Behavioral and subjective effects of marijuana following partial sleep deprivation

Anthony Liguori, Catherine P. Gatto, David B. Jarrett, W. Vaughn McCall, Thomas W. Brown

Research output: Contribution to journalArticlepeer-review

11 Scopus citations


This study tested whether performance would be more impaired when marijuana use followed partial sleep deprivation (PSD) than when marijuana use followed a typical night of sleep. Seven recreational marijuana users (mean 15 of last 30 days) completed six test sessions in a double-blind randomized within-subject design. Each session began with an overnight stay in a sleep laboratory. Bed and wake times were calculated from mean data on individual sleep diaries. Time-in-bed was either regular (mean=8.2 h) or shortened (first 65% of regular time-in-bed deprived). At 3 and 5 h after waking, daytime sleepiness was measured with self-report questionnaires and a sleep latency test. Approximately 6.5 h after waking, subjects smoked a marijuana cigarette (0.003, 2, or 3.5% delta-9 tetrahydrocannabinol [THC]). Test batteries were completed 2, 62, and 122 min after smoking ended. Sleepiness was significantly greater following PSD than after regular sleep. Following regular sleep, heart rate increases with active THC doses were comparable, but heart rate with 2% THC was significantly less elevated following PSD. Ratings of 'impaired' and 'stoned' increased with both THC doses after regular sleep and were further increased with 3.5% THC after PSD. High-potency marijuana increased body sway similarly across sleep conditions. There were no significant effects of marijuana or PSD, alone or in combination, on brake latency. Thus, while PSD increased the dose-dependence of THC effects on heart rate and subjective impairment, it did not enhance the effects of marijuana on standing balance and brake latency.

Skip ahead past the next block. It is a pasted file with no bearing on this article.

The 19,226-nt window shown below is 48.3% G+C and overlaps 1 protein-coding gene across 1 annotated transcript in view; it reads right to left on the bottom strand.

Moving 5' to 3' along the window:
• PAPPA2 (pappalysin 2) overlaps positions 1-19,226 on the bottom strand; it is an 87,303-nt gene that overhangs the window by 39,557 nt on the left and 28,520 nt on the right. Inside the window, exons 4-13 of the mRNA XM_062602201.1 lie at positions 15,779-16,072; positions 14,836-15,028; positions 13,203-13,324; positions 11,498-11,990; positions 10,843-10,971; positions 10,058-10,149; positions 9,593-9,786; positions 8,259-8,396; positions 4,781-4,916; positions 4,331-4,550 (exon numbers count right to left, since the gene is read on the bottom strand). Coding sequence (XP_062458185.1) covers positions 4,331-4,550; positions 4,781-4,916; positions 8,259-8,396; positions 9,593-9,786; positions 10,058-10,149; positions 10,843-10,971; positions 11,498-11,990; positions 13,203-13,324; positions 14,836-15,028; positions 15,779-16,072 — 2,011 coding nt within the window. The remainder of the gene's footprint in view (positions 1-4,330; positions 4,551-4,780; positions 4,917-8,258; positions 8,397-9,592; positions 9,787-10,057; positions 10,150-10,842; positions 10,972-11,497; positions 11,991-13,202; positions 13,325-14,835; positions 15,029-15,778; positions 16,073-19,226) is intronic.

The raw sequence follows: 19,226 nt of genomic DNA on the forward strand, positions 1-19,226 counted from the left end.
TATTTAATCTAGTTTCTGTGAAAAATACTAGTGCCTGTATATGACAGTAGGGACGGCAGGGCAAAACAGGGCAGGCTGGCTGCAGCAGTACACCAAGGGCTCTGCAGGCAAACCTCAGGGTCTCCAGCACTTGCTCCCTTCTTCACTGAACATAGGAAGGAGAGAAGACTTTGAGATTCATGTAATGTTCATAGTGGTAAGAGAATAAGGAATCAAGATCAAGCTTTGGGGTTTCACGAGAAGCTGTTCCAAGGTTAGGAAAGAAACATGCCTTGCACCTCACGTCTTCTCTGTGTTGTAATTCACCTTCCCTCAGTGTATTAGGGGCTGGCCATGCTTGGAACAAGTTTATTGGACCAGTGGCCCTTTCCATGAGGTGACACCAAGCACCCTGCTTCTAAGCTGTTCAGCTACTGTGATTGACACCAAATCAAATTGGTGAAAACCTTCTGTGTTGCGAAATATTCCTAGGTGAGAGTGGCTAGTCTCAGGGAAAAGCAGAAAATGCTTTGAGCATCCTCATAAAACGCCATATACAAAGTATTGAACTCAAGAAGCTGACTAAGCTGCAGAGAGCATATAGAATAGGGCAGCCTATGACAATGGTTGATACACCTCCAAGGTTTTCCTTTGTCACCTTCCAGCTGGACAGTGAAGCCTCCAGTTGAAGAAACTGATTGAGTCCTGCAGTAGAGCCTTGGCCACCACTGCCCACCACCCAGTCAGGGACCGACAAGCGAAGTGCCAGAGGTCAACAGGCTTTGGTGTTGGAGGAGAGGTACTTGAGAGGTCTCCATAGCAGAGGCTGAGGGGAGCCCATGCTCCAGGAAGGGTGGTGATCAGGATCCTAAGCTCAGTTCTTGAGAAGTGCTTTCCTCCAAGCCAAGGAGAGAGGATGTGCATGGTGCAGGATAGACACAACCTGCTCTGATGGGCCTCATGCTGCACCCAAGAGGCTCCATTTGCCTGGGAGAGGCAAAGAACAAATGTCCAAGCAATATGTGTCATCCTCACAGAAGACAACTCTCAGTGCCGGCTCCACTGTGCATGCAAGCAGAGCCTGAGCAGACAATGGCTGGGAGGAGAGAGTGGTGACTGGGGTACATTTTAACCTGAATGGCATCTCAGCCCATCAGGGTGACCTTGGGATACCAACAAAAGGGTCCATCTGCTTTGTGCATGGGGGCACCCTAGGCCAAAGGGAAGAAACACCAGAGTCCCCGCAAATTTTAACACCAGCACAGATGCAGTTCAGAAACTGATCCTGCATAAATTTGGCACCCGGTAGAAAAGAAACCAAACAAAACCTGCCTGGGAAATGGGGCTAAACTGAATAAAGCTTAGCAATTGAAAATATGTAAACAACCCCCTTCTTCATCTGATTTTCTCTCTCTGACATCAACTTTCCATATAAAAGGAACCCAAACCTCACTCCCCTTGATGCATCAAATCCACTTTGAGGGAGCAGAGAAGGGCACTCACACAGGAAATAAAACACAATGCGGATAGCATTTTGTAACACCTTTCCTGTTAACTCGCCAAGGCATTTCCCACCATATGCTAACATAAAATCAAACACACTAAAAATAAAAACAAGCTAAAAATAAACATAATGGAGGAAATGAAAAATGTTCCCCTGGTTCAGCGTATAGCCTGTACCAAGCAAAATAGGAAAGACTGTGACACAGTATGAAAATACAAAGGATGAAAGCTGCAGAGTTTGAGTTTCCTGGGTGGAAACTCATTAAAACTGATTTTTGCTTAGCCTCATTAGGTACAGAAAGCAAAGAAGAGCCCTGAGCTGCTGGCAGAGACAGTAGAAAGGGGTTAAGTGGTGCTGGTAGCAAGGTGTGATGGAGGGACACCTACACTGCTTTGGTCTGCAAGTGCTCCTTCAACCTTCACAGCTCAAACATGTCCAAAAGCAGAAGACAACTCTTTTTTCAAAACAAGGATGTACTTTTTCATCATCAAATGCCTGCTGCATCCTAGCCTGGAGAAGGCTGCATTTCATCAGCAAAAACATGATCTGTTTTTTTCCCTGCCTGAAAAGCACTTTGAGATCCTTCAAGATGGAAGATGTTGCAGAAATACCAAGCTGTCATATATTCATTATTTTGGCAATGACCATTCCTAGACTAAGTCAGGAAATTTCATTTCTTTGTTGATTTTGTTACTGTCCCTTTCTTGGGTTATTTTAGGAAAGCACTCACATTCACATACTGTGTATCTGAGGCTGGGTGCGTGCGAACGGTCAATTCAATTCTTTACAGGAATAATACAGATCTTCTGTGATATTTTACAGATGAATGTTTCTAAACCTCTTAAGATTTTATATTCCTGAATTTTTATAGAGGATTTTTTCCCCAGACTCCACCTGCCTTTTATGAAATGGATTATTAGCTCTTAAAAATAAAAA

Original languageEnglish (US)
Pages (from-to)233-240
Number of pages8
JournalDrug and Alcohol Dependence
Issue number3
StatePublished - Jun 5 2003
Externally publishedYes


  • Automobile driving
  • Body sway
  • Heart rate
  • Marijuana
  • Sleep deprivation
  • Subjective effects

ASJC Scopus subject areas

  • Toxicology
  • Pharmacology
  • Psychiatry and Mental health
  • Pharmacology (medical)


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